Expanded Viewpoint
Exactly right there, Terrence and Alain. Nukes are like a comfort food to tyrants, they need them to feel safe and secure. According to something I'd read about 15 years ago, Hydroxy supposedly greatly reduces the level of radioactivity of fissile materials when heated to their melting point. It was not stated if the amount of the reduction of radioactivity was seen only on the first time the material was melted, or if it took a certain amount of time in the molten state for the effect to take place. It might be a bogus claim to begin with, but I don't happen to have any Plutonium sitting in my garage to test the theory out right now, I lent it to my good friend and mentor, Doc Brown.
Kpar
None of this is actually news- it has been argued for decades. For a more complete picture on Thorium, check out Thorium Energy Alliance. The future can be now...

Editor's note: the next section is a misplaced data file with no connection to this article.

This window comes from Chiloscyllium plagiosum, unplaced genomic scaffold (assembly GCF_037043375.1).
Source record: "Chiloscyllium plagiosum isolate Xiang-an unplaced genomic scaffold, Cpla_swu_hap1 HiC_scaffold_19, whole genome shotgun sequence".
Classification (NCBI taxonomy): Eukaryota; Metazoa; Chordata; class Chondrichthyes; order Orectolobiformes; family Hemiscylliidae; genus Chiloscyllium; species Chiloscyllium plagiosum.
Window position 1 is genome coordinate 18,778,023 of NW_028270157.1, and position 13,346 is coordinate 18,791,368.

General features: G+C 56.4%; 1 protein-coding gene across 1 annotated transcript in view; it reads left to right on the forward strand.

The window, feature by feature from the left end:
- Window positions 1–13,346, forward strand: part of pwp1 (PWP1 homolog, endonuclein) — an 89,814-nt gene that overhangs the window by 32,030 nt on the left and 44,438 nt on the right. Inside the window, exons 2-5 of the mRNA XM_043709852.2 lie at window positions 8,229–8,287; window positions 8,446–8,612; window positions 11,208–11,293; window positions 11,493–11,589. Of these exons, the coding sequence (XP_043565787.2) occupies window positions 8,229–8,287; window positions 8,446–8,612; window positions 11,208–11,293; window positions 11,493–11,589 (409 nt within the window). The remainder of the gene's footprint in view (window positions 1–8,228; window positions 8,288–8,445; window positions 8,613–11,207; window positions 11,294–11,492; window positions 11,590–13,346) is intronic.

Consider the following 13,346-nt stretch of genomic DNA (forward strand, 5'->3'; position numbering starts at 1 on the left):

JimFox
"but the technology has never been successfully developed" So the experimental LFTR at Oak Ridge designed & operated by Alvin Weinberg for FOUR years in the early 1960's doesn't count? Terence Hawkes-- LFTR & thorium reactors in general are proven far safer than the PWR's or other uranium fission reactors. Handling plutonium is indeed very risky- but that's true independent of thorium reactors; you still have to manage the stuff. What operating reactor of ANY type is ever unshielded? LFTR operates at near- atmospheric pressure; waste products are about 2% of those from a PWR; half lives are max 300 years, not tens of thousands; LFTR cannot explode nor melt down, the fuel is already in liquid form and the drain plug melts if temperature exceeds design, releasing the fuel into a drainage tank where it solidifies, ending the fission reaction. It is 'walk-away' safe. You would do better with a little basic research, otherwise your comments are unsubstantiated.
JimFox
Alan Gassman-- The 'powers that be' have far too much plutonium, that's the whole point of the article. Costs of safely storing this nightmare are astronomical which is why they want rid of most of it. Perhaps you didn't read the article closely enough?